London council ignites safety row as it rejects cycle lane plans | Transport

Campaigners have referred to as for the federal government to intervene after a council rebuffed plans to reinstate a flagship cycle lane in central London, reigniting an issue which has come to exemplify neighborhood battles across the nation over secure journey amid coronavirus.

The lane was put in final year in busy Kensington High Street as a part of efforts to spice up lively journey throughout the pandemic, and was instantly controversial. Just seven weeks later, regardless of protests by an area faculty as nicely as cyclists who supported the lane, Kensington and Chelsea council took it out once more.

After widespread criticism, as nicely as considerations from Downing Street, which is dedicated to boosting biking and strolling ranges, and a menace of authorized motion, the Conservative-run council agreed to look once more on the choice.

But at a meeting on Wednesday night, its management staff determined in opposition to rebuilding the lane. The council will instead contemplate “a feasibility study for travel options in the longer term”, it stated, a course of unlikely to convey any adjustments for a least a year.

The choice cements the grievance from critics of the council that it is institutionally against biking. In 2019, it unilaterally vetoed a flagship London scheme for safer strolling and biking, a part of which handed by means of the borough.

Clare Rogers from the London Cycling Campaign stated the Kensington High Street route, which noticed bike owner numbers double to about 3,000 a day when it was in place, “proved a crucial safety measure for thousands of people daily, both on a strategic east-west route for London and for local trips such as families riding to school”.

Rogers referred to as for Grant Shapps, the transport secretary, or Sadiq Khan, the London mayor, to intervene: “Kensington and Chelsea is clearly incapable of behaving as a responsible local authority for this highway, or following its own policies on road safety and the climate emergency.”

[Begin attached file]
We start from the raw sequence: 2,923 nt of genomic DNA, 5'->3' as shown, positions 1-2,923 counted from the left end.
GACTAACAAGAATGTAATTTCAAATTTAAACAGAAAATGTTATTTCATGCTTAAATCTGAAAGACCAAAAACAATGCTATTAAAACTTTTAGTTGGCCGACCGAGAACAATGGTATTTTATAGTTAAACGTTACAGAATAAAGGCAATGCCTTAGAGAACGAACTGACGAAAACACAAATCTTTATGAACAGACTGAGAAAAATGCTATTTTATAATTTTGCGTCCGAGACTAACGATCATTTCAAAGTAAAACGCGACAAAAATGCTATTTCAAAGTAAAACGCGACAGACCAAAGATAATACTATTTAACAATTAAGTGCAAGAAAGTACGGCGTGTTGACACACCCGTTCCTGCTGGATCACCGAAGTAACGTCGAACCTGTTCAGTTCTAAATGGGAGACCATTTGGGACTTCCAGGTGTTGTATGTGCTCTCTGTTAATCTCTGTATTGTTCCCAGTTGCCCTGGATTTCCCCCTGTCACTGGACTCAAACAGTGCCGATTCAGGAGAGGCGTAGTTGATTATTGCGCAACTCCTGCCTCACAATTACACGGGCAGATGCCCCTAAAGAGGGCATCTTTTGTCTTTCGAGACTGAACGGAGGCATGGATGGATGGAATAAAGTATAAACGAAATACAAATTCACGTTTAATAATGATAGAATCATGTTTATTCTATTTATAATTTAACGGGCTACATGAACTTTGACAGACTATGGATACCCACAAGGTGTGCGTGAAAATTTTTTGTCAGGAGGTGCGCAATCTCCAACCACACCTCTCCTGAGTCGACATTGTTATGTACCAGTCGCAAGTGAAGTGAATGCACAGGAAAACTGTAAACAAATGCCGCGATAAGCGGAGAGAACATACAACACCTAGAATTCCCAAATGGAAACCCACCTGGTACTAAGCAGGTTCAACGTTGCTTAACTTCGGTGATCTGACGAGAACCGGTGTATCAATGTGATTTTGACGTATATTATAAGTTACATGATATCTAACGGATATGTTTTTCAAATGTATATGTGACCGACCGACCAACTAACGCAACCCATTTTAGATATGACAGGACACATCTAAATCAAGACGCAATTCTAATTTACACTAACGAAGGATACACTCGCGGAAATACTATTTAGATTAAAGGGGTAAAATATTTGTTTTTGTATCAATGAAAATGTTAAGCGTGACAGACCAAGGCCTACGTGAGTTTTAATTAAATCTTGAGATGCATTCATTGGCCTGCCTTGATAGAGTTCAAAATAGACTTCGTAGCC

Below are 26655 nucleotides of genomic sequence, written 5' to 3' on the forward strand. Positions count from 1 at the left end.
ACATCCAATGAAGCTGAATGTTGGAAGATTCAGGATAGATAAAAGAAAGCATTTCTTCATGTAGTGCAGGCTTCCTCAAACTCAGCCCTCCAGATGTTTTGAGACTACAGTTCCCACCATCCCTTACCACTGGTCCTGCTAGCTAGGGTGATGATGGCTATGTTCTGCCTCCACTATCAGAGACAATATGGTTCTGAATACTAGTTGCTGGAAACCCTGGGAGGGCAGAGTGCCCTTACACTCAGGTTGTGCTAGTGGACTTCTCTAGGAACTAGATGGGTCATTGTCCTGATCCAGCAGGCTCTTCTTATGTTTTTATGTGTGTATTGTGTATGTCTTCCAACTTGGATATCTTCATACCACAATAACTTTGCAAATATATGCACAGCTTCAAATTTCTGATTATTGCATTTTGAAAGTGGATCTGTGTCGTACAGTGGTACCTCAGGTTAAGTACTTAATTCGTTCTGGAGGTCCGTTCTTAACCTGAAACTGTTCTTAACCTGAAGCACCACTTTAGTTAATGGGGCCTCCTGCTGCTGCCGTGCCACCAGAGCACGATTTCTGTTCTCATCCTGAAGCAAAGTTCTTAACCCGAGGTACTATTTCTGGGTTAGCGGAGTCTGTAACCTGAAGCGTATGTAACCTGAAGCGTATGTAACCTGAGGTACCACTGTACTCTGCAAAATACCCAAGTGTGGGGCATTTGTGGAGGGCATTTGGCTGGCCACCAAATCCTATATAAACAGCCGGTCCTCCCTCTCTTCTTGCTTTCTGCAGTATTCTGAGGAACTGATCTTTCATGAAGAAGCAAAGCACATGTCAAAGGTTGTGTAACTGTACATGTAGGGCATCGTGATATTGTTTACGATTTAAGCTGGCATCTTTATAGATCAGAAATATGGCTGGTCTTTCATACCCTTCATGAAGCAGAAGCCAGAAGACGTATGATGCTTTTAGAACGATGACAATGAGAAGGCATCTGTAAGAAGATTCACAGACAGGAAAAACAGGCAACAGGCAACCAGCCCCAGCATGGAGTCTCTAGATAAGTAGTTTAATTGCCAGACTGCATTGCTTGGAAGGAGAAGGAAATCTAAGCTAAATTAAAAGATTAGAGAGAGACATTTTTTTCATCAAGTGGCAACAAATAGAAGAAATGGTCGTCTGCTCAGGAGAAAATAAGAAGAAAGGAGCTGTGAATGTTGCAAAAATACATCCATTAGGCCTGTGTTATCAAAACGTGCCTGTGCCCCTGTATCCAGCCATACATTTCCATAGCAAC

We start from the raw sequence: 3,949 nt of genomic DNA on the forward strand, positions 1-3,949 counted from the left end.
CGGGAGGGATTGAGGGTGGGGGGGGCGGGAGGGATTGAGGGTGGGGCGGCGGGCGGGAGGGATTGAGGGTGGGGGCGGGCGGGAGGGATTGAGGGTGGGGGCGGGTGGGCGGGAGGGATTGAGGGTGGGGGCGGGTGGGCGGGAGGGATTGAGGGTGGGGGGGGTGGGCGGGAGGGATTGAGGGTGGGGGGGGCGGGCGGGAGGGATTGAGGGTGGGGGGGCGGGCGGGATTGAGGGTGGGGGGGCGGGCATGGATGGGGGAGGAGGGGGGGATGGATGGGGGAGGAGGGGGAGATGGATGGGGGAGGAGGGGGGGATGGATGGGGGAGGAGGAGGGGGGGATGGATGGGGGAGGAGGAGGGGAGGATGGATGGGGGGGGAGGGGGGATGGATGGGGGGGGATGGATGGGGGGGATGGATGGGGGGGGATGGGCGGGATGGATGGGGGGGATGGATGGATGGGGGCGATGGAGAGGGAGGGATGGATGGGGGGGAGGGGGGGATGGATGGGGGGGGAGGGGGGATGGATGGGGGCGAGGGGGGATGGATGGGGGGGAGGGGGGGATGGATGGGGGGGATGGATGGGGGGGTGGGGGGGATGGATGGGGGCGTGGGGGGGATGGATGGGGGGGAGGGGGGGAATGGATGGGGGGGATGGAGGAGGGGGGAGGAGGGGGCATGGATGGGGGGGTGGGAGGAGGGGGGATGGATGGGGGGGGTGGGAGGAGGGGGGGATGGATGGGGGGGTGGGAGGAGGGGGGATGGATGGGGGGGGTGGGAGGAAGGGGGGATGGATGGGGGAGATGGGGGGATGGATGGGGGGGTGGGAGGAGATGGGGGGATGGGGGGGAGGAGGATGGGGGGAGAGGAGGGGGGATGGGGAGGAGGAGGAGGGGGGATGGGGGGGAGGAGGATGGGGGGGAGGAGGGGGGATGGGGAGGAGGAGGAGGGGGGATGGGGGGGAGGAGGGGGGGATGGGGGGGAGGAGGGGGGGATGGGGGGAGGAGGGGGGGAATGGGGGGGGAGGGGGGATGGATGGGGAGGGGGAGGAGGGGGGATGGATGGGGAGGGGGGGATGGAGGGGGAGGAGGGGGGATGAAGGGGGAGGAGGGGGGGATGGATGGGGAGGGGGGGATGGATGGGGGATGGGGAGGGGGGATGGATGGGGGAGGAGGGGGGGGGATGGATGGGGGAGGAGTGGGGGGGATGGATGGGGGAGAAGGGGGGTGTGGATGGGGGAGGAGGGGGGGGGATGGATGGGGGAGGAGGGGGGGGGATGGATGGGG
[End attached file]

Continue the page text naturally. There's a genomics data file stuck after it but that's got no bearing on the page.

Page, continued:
Will Norman, Khan’s commissioner for strolling and biking, stated he can be “looking at all options to deliver a much-needed safe cycle route in this part of London”.

Norman stated: “The road is one of the worst cyclist casualty blackspots in the borough, and as lockdown lifts in the coming months it is more important than ever that we do all we can to make our streets safer.”

When the lane was eliminated, the native authority cited native opposition as the rationale, though this turned out to be emails from 322 residents, or 0.2% of the borough’s inhabitants.

A subsequent poll, commissioned by Khan’s office, discovered 56% of borough residents backed the lane, in opposition to 30% who opposed it. Business and organisations based mostly within the borough, together with Imperial College London, the Albert Hall, and Peter Jones, have referred to as for the lane to return.

After Wednesday night’s meeting, the chief of the council, Elizabeth Campbell, stated any adjustments to the borough’s roads “need full and proper consultation”.

A council doc ready forward of the meeting laid out a collection of other choices that may very well be thought-about, together with a cycle lane that operates solely a number of the time, or sending cyclists on an extended route round aspect streets.

The doc prompted criticism from some campaigners by itemizing objections raised to the Kensington High Street lane by opponents complaining “that there is no requirement for cyclists to pay ‘road tax’, to hold insurance, or display a registration plate”.

Sina Lari, chief whip of the Labour opposition on the council, stated the meeting on Wednesday was “stage-managed and cringeworthy”.

He stated: The council is actively rejecting government guidance and the Conservative party’s cycling and walking manifesto. It has missed a huge opportunity to show its commitment to environmental and resident safety.”

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